Countries also resolved to close the pre-2020 ambition gap by intensifying
technical work and more frequent engagement of ministers.

The conference also decided to establish an international mechanism to
provide most vulnerable populations with better protection against loss and
damage caused by extreme weather events and slow onset events such as
rising sea levels. Detailed work on the so-called “Warsaw international
mechanism for loss and damage” will begin next year.

“We have seen essential progress. But let us again be clear that we are
witnessing ever more frequent, extreme weather events, and the poor and
vulnerable are already paying the price,” said Figueres.
“Now governments, and especially developed nations, must go back to do
their homework so they can put their plans on the table ahead of the Paris
conference,” she added.
In addition, governments provided more clarity on mobilising finance to
support developing country actions to curb emissions and adapt to climate
change. This includes requesting developed countries to prepare biennial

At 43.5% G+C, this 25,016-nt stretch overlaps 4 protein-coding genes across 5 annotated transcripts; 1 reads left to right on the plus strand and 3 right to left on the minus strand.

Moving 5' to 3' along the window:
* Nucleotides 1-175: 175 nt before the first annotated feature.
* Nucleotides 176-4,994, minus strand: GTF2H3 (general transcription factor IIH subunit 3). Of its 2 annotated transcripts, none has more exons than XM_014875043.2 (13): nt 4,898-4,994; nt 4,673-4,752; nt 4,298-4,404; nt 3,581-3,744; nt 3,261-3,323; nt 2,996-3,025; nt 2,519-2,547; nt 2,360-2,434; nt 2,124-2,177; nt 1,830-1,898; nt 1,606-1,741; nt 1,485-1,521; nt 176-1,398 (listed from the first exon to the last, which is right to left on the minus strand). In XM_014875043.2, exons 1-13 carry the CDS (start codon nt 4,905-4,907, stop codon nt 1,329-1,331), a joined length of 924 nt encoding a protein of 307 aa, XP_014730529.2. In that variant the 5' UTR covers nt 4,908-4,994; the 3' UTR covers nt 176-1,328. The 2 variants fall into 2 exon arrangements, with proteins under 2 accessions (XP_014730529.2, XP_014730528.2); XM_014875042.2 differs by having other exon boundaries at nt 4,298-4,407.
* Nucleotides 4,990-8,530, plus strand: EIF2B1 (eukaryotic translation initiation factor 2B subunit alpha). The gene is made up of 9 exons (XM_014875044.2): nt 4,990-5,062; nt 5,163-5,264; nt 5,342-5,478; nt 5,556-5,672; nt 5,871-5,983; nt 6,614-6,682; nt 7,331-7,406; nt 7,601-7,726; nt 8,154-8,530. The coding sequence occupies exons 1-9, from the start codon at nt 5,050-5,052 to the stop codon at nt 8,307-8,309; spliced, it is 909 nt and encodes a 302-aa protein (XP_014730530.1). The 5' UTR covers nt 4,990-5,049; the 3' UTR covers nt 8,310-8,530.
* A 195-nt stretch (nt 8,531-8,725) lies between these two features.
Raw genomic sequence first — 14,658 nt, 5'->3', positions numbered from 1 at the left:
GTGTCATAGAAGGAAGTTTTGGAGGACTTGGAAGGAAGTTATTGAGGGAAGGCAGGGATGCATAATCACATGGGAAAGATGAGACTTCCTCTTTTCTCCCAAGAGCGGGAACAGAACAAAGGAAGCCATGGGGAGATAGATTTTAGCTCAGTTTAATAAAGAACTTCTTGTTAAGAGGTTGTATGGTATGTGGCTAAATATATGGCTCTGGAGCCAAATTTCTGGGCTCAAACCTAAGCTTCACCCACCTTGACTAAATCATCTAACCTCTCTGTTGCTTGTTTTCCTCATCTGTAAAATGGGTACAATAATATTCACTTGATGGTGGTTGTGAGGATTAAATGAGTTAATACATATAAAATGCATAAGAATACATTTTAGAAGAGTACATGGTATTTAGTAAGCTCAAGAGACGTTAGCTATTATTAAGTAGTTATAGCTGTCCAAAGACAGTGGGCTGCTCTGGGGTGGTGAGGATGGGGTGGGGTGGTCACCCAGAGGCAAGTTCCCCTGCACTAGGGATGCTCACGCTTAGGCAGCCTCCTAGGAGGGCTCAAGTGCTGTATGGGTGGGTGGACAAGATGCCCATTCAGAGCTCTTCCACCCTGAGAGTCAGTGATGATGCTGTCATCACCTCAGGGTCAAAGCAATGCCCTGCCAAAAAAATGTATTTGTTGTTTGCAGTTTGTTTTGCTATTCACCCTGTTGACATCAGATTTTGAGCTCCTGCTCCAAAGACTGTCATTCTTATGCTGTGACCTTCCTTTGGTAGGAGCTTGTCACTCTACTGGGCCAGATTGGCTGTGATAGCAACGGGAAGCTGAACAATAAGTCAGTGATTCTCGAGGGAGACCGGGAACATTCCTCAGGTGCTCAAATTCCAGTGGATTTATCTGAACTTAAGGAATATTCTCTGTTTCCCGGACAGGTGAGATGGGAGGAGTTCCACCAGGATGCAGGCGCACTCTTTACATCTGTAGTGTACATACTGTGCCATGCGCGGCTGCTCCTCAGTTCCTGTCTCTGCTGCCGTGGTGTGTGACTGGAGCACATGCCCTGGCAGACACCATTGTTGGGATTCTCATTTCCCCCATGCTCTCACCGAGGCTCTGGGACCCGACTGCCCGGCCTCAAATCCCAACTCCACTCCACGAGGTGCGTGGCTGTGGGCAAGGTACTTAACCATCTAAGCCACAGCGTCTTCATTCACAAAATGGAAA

submissions on their updated strategies and approaches for scaling up
finance between 2014 and 2020.
The Warsaw meeting also resulted in concrete announcements of forthcoming
contributions of public climate finance to support developing nation
action, including from Norway, the UK, EU, US, Republic of Korea, Japan,
Sweden, Germany and Finland.
Meanwhile, the Green Climate Fund Board is to commence its initial resource
mobilisation process as soon as possible and developed countries were asked
for ambitious, timely contributions by COP 20, in December, next year, to
enable an effective operationalization.
In Warsaw, a milestone was passed after 48 of the poorest countries of the
world finalised a comprehensive set of plans to deal with the inevitable
impacts of climate change. With these plans, the countries can better
assess the immediate impacts of climate change and what they need in the
way of support to become more resilient. Developed countries, including
Austria, Belgium, Finland, France, Germany, Norway, Sweden, Switzerland
have also paid or pledged over 100 million dollars to add to the Adaptation